You’ve hung from the ceiling for hours.

Your muscles scream. Electric shocks convulse your body. Water forced into your mouth. You think you’re drowning. Rape. Mock executions. Whatever it takes to break you. To make you submit. To sign a confession, or hand over information. You’re hidden away from the world’s gaze.

You think you are forgotten, you think you are alone. 



We are witnessing a global crisis on torture. Over the last five years, Amnesty International has reported on torture in 141 countries – three-quarters of the world.

For decades, Amnesty has exposed governments who torture. We have supported torture survivors to get justice. We also led international pressure that resulted in the UN Convention against Torture 30 years ago. Today, laws against torture are in place almost everywhere.

Yet you only have to glance at the news to know that laws alone are not enough. 

Torture is thriving because rather than respecting the law, many governments are either actively using torture or turning a blind eye.

We are building a powerful barrier between the torturer and the tortured. 

How? By insisting that lawyers are present during interrogations. That doctors are on hand to examine detainees. That confessions obtained by torture can’t be used as evidence in courts. That detainees are allowed to see their families. And by insisting that anyone who is involved in torture is brought to justice. 

We are positioning ourselves inside the very systems that are failing to protect people. 

I used to be afraid and thought about not speaking out. But I’m not willing to accept this. 

Claudia Medina, torture survivor in Mexico
Amnesty launches the first campaign to “make torture as unthinkable as slavery”.
In response to international pressure the UN General Assembly approves its first ever resolution denouncing torture.
The UN adopts the Declaration Against Torture on 9 December. This landmark decision is key to creating a legally binding UN Convention against Torture
Finally, after years of campaigning by Amnesty, the UN General Assembly adopts the convention against Torture. Two of the most challenging issues were universal jurisdiction over alleged torturers, and how to implement the treaty effectively
he UN Convention against Torture enters into force on 26 June after 20 states ratify it. It’s a significant step towards eradicating torture worldwide.
The UN declares 26 June International Day in Support of Victims of Torture. Amnesty exposes 100 companies worldwide that produce and sell torture instruments
Former Chilean president Augusto Pinochet is arrested in London, after Amnesty reminds all European governments of their obligation to detain him under the Convention against Torture. Despite Pinochet being released in 2000 after a controversial medical test, this is a bold step forward for international justice.
In a vital precedent, the International Criminal Tribunal for Rwanda rules that rape is a form of torture.
The UN adopts the Optional Protocol against Torture, which establishes a combined national and international inspection system for places of detention
The UN Committee against Torture says that states should also prevent and punish torture that isn’t committed by governments. This includes rape, domestic violence, female genital mutilation and human trafficking.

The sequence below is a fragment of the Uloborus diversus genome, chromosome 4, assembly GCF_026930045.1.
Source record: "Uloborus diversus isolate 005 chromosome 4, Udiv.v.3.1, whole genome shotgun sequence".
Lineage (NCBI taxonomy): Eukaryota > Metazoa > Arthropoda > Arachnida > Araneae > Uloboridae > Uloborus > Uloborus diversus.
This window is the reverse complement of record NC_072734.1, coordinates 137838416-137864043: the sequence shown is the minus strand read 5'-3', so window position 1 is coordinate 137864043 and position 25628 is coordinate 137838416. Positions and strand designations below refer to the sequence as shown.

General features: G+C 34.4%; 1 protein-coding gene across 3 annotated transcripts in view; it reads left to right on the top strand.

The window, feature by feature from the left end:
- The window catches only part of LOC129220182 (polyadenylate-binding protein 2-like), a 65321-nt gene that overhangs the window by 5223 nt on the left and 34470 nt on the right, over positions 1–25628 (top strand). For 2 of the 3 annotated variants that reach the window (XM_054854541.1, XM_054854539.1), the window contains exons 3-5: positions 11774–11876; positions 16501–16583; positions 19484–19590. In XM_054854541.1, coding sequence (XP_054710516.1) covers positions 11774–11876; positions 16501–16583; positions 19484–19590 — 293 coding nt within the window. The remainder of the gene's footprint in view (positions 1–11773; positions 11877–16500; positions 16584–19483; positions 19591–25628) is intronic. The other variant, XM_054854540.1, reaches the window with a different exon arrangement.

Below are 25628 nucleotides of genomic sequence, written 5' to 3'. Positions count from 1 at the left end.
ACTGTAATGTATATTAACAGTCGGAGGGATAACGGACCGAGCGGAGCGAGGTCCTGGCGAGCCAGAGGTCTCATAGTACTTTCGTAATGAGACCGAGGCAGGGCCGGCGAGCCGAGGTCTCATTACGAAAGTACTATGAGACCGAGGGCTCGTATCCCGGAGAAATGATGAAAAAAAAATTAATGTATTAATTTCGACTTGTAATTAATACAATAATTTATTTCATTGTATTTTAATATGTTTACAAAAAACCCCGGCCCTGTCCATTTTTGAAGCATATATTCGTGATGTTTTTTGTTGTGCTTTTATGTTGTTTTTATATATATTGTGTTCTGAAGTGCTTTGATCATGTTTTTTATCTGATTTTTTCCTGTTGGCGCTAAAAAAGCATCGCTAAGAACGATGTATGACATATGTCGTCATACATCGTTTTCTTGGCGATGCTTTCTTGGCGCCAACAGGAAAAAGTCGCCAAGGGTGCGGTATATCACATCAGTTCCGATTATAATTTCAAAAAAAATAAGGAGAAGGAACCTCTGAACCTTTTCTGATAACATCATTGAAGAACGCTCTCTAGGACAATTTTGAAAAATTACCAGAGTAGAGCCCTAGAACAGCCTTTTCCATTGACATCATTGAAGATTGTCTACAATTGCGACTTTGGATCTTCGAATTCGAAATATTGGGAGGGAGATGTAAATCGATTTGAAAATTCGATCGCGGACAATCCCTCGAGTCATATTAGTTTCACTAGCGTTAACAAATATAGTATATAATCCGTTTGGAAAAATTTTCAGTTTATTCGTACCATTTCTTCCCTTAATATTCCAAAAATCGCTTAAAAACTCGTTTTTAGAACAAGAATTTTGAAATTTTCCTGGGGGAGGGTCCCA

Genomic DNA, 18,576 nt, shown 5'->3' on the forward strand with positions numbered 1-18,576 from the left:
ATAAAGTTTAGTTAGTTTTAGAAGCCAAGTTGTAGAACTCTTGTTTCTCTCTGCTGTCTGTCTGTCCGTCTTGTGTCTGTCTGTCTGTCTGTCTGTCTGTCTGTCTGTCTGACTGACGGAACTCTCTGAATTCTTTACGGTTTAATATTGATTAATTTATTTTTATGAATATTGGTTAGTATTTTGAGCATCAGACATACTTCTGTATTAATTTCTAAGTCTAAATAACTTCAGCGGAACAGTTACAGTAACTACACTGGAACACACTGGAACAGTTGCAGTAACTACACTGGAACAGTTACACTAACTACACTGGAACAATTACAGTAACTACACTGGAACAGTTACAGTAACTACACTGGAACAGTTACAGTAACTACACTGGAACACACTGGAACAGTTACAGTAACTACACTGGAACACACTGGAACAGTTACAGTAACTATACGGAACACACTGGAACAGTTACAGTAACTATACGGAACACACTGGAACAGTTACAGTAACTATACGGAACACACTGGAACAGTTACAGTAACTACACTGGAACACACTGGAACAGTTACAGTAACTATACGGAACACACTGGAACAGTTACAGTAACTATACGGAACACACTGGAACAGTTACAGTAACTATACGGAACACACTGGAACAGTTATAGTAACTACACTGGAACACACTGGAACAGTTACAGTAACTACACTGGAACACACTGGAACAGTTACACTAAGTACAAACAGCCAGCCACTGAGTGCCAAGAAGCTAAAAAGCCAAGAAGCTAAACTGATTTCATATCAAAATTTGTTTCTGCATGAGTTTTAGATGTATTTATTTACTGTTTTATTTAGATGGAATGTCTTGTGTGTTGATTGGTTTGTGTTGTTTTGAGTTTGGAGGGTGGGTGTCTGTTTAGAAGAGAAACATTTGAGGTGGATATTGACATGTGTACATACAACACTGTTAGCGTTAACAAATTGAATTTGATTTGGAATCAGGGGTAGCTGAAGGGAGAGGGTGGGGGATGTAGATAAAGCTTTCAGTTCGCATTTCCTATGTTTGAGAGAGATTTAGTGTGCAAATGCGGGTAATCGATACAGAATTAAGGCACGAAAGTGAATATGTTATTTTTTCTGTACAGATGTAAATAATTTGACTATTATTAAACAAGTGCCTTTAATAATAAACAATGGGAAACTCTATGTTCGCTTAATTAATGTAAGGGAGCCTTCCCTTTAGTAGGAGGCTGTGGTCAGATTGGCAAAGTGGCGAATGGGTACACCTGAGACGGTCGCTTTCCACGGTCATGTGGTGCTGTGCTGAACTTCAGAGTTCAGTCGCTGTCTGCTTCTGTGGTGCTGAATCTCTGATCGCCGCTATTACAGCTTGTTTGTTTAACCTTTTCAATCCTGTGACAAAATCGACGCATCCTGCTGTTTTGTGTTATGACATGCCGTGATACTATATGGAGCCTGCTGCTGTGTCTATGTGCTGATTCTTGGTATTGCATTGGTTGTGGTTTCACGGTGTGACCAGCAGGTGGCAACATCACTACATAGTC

More than 150 countries have ratified the Convention against Torture. But torture still happens. Amnesty’s Stop Torture campaign continues…

Start here, start now, stop torture

In countries such as the Philippines and Mexico, torture is widespread and routine in police stations. In Morocco-Western Sahara and Uzbekistan, the courts often rely on confessions people have made while being tortured. And in Nigeria, beatings and mock executions are just some of the treatments people face in detention. 

We can’t stop torture alone. We need you to join us, and stand between the torturers and the tortured too. 

The pain of torture is unbearable. I never thought I would be alive till this day. 

Arrested when he was 16 years old, Moses Akatugba is on death row in Nigeria. He confessed to stealing after being tortured.

Meet the Activists

“It is hard to describe how I felt working next door to a police station in Angola in 2003. We could hear the screams of people being tortured. I felt helpless. But I now know that together we can make a big difference by calling on governments to act.” Katharine Derderian, Brussels, Belgium
“I once heard a torture survivor say: ´The first slap in the face destroyed my faith in humanity which I had taken a lifetime to build´. You can’t protect society by destroying its pillars.” Maurício Santoro, Rio de Janeiro, Brazil
“One of the biggest tragedies of human history is that there are many wrong convictions, when torture is common. If we want to end hatred and vengeance, and build a caring and humane society, we need to unite and stop torture.” Lkhagva-Ochir Dambasuren, Ulaanbaatar, Mongolia
“On my way home police arrested me for not having an identity card. In the cell, I endured an internal search by a child detainee. The psychological trauma was shattering. Now I can’t rest knowing that Kenya’s children might become tomorrow’s torturers. I will not stop fighting until we stop torture.” Charles Baraza Nyukuri, Nairobi, Kenya
“Torture is a shameful problem. Those who suffer torture and their loved ones are traumatized. No survivor can forget. By campaigning to stop torture I am helping to build a fairer world.” Gony Droni, Tel Aviv, Israel


To empower young people to understand and take action to stop torture, we have designed Empower Against Torture: a series of human rights education workshops.